And if sex workers do want to exchange sex for money, the advocates behind this bill firmly believe they should be able to participate in the trade with no interference from law enforcement.

“At some point we need to look at the fact that this is no different from women’s health issues, and trying to control what women do,” says Spellman. “It isn’t their body to tell me what I can and cannot do with, like contraceptive rights and abortion are not anyone’s choice but a woman’s.”

Achieving that level of freedom, however, requires the decriminalization of both the selling and buying of sex.

That’s where the supporters of this bill often diverge from advocates for trafficking survivors. 

City Paper spoke with advocates at three local organizations that support victims of sex trafficking, and all expressed concerns with decriminalizing the purchase of sex. One attorney who represents those who have been trafficked says that decriminalizing the purchase of sex will result in making it extremely difficult to prosecute trafficking.

She says that forced prostitution looks a lot like voluntary sex work on the surface. Take away the laws against buying, and she has one less tool to prove that a forced encounter wasn’t consensual.

“We do a lot of criminalization of sex workers, and people who are just trying to make a living, and not a lot of criminalization of the people who are trying to take advantage of them,” says Erin Andrews, executive director of FAIR Girls, an organization that serves survivors of sex trafficking.

Two of the advocates City Paperspoke with have noted a recent increase in juvenile sex workers, especially those who are in foster care. Juveniles are trafficking victims by default.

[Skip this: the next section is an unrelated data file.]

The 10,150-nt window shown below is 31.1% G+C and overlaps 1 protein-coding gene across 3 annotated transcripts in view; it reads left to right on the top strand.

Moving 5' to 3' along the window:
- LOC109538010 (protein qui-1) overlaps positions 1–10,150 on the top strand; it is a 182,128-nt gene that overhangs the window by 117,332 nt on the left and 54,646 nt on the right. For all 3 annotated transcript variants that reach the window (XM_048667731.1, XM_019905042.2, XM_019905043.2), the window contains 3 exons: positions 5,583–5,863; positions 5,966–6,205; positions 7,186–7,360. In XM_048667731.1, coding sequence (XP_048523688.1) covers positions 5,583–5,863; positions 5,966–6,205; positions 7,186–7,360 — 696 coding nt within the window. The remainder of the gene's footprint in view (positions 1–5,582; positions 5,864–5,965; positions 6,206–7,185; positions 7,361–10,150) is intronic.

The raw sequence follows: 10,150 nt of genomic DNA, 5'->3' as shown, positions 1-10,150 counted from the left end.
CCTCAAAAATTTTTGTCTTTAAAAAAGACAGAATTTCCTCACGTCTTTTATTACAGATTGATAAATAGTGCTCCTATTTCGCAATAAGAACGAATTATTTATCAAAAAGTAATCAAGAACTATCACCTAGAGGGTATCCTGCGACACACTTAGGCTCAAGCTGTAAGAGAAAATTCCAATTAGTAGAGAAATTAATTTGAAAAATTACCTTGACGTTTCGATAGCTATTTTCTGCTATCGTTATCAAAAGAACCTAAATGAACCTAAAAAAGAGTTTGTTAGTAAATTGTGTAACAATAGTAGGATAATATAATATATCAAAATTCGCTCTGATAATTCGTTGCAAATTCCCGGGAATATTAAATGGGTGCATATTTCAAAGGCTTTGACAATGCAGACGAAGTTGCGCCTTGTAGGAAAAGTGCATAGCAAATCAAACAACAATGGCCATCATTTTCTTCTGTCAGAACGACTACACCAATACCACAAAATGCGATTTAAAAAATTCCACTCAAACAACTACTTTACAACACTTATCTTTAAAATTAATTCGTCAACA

But decriminalizing only half the transaction doesn’t work either, as even this attorney acknowledges. When the 2018 federal SETSA (Stop Enabling Sex Traffickers Act) and FOSTA (Allow States and Victims to Fight Online Sex Trafficking Act) shut down Backpage and part of Craigslist, platforms for buying and selling sex, it pushed sex workers who had been accustomed to negotiating rates and arranging to meet at indoor locations back on to the physical streets, where they make much less money and face increased danger. As long as buying sex is still illegal, police can continue to have reason to interfere.

In a statement, the D.C. Metropolitan Police Department says that its “primary concerns are for the health and safety of the women involved in sex work, the public hygiene issues associated with activities (disposed condoms, public urination/defecation), and the human trafficking of sex workers. Because of increased community complaints about prostitution occurring throughout the District, MPD’s Narcotics and Special Investigations Division’s enforcement efforts have centered on ‘Johns’ and not sex workers. This has resulted in approximately a 5 to 1 ratio of ‘Johns’ to sex workers arrested. Sex workers may be arrested in some cases, as this is still an illegal activity.”

While the coalition behind the bill and some anti-trafficking groups diverge on what should happen to buyers, the list of things they agree on is long: that police should not arrest people who are selling sex; that nearly all sex workers are in desperate need of safe, secure housing; that black, brown, trans, and queer women are most likely to suffer; and most important, that it’s time to have a community-wide conversation about the policing and criminalization of sex work in D.C. because the current system does not work.

Spellman is always ready for the conversation.

“People look at sex workers as these dirty, nasty people doing all ungodly things,” she says. “I don’t think so.”